Chimerism is an rare disorder that mixes the chromosomal population in a single organism. In these cases, chimerism may manifest as the presence of two sets of DNA, or organs that do not match the DNA of the rest of the organism. In some cases, hermaphroditic characteristics, in other words, having both male and female sex organs, can be signs of chimerism. Alternately, small patches of DNA can be present throughout the body.
Chimerism tends to occur very early in the embryonic development. It is often the result of two non-identical twin embryos merging together instead of growing on their own. Although the condition is very rare, with only about 35 people in the US being identified as having chimerism, it tends to get attention from popular media.
Both the television shows, House and CSI have featured episodes dealing with chimerism. In the 2006 episode of House, a young child is found to have microchimerism, small patches of non-matching DNA that are causing the child to become ill as his body rejects the foreign DNA.
In CSI, a suspected criminal has two sets of DNA, one existing in the lower half of his body. Thus his DNA does not match samples found at a crime scene, though other evidence proves him the killer. When the suspect is identified as having chimerism, he is found guilty.
Such cases may make for interesting television, but real cases are seldom identified. There was one legal case involving a woman with chimerism, who was proven not to be the mother of her own children. Later discovery of embryonic cells with different DNA disproved the earlier DNA results.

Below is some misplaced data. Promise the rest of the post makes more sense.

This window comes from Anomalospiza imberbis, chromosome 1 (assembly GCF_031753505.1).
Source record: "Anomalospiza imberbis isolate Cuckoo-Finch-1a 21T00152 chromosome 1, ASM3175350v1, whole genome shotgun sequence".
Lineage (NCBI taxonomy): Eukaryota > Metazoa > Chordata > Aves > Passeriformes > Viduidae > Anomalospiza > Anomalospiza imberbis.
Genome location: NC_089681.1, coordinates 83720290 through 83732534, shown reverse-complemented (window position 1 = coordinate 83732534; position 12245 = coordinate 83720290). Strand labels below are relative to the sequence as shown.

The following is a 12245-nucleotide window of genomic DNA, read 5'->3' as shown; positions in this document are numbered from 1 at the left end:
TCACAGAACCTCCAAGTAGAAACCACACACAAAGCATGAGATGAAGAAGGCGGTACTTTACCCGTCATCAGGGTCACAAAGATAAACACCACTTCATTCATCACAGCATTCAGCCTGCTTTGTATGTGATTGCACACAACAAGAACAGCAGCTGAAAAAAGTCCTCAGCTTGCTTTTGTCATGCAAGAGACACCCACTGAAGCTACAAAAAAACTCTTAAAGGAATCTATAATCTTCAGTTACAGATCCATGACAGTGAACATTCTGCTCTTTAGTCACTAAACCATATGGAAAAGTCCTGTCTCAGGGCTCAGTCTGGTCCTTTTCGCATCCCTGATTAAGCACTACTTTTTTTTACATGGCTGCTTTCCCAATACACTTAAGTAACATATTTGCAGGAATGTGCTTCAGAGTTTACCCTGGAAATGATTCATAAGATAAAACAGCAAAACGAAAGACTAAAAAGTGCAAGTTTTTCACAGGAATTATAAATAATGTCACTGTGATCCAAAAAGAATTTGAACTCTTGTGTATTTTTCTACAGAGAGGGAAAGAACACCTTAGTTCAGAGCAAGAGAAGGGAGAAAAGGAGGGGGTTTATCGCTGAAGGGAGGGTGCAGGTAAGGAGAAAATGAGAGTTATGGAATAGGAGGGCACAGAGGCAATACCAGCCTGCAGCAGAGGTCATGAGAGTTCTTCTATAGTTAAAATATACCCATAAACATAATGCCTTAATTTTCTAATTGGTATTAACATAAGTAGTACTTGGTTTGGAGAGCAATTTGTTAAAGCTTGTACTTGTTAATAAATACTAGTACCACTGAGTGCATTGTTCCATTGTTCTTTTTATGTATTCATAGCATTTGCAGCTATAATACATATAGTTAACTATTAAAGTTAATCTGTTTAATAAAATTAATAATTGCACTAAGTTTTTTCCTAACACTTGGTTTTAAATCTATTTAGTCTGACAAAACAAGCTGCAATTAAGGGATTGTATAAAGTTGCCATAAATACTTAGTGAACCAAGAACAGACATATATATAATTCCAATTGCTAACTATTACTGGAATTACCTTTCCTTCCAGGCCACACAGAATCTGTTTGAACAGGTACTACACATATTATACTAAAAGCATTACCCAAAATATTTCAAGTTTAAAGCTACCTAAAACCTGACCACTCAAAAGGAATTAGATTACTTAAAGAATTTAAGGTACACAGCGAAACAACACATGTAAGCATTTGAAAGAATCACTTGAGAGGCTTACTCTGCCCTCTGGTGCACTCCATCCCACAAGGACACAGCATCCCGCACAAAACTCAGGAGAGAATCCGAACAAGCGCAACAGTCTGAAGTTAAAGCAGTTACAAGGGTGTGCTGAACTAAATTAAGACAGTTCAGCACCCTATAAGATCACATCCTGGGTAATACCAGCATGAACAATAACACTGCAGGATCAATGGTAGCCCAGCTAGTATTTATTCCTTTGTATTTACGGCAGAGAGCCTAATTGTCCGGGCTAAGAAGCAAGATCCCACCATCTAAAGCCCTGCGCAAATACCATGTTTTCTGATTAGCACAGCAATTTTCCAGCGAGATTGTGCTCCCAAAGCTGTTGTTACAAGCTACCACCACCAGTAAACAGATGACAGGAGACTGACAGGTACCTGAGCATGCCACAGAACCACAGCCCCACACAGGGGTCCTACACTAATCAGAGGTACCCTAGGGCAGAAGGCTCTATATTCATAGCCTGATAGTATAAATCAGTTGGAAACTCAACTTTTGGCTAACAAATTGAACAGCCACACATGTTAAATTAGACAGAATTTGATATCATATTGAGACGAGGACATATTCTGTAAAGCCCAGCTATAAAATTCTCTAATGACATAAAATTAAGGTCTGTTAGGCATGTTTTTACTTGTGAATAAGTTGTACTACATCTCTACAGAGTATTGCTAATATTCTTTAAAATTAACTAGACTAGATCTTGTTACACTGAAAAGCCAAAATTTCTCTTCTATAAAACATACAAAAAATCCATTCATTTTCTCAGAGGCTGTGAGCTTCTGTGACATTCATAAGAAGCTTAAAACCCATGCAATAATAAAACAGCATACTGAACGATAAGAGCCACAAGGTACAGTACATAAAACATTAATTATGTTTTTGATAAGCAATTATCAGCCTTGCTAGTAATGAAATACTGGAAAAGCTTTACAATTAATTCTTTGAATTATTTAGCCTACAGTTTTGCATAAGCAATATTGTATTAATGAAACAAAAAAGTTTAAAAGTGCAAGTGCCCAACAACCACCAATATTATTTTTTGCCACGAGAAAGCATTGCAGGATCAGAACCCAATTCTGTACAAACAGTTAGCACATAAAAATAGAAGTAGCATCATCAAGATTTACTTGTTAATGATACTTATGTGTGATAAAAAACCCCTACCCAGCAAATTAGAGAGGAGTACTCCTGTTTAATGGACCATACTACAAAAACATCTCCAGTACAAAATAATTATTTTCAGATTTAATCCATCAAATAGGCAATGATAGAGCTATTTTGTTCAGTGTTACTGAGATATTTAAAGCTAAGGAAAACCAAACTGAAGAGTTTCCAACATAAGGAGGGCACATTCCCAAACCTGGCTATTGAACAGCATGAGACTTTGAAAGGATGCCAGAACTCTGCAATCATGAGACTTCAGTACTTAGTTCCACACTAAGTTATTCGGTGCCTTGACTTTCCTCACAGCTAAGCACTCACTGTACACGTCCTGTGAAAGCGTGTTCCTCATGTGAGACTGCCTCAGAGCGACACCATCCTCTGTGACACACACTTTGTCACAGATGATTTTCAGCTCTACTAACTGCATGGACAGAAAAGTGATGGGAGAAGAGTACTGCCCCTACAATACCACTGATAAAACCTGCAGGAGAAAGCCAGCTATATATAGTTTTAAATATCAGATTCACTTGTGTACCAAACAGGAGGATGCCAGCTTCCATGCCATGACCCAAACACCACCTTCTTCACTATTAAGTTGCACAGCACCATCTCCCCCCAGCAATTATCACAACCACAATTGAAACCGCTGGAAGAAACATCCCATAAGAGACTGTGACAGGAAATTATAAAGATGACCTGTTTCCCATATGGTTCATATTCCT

The number of people with chimerism may not be entirely accurate, since many with chimerism may never show any symptoms that they have other DNA present. Chimerism is most often noted in those considered as hermaphrodites, but not all hermaphrodites have chimerism.
In rare cases, the DNA that produces organs may cause organ rejection or failure if the rest of the DNA in the body attacks the organ as foreign. The odds of this happening are extremely minute.
In some cases, chimerism may be the deliberate result of scientists attempting to mix two species. In one case, scientists successfully produced a goat/sheep mix. They have also been able to produce a chimera quail/chicken. Most often these attempts fail, and if they do work, the animal produced is often sterile.
When scientists attempt to produce chimerism, they are actually merging embryos of two animals. They are not mixing the egg of one species with the sperm of another. That process is more common, more successful and is called hybridization.